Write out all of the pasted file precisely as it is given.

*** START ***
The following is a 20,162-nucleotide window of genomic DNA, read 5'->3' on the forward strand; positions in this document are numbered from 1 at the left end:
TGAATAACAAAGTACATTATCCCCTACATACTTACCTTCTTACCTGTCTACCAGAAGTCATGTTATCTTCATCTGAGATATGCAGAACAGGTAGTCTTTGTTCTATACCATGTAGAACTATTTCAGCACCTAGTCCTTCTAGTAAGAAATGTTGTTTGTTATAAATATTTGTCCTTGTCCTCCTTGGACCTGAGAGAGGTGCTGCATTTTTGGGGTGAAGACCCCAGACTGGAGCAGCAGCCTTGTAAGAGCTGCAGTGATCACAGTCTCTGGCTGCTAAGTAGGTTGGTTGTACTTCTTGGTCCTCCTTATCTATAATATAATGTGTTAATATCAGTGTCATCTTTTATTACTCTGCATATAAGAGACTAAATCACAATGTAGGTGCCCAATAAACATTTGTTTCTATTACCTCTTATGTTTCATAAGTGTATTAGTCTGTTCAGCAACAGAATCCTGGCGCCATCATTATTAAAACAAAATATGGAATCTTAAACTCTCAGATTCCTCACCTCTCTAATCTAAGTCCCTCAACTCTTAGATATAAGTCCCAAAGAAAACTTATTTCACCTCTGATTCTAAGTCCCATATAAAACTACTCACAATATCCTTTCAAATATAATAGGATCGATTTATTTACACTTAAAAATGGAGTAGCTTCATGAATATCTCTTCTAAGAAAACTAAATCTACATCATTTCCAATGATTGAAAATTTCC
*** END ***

The following is a 20,162-nucleotide window of genomic DNA, read 5'->3' on the forward strand; positions in this document are numbered from 1 at the left end:
TGAATAACAAAGTACATTATCCCCTACATACTTACCTTCTTACCTGTCTACCAGAAGTCATGTTATCTTCATCTGAGATATGCAGAACAGGTAGTCTTTGTTCTATACCATGTAGAACTATTTCAGCACCTAGTCCTTCTAGTAAGAAATGTTGTTTGTTATAAATATTTGTCCTTGTCCTCCTTGGACCTGAGAGAGGTGCTGCATTTTTGGGGTGAAGACCCCAGACTGGAGCAGCAGCCTTGTAAGAGCTGCAGTGATCACAGTCTCTGGCTGCTAAGTAGGTTGGTTGTACTTCTTGGTCCTCCTTATCTATAATATAATGTGTTAATATCAGTGTCATCTTTTATTACTCTGCATATAAGAGACTAAATCACAATGTAGGTGCCCAATAAACATTTGTTTCTATTACCTCTTATGTTTCATAAGTGTATTAGTCTGTTCAGCAACAGAATCCTGGCGCCATCATTATTAAAACAAAATATGGAATCTTAAACTCTCAGATTCCTCACCTCTCTAATCTAAGTCCCTCAACTCTTAGATATAAGTCCCAAAGAAAACTTATTTCACCTCTGATTCTAAGTCCCATATAAAACTACTCACAATATCCTTTCAAATATAATAGGATCGATTTATTTACACTTAAAAATGGAGTAGCTTCATGAATATCTCTTCTAAGAAAACTAAATCTACATCATTTCCAATGATTGAAAATTTCC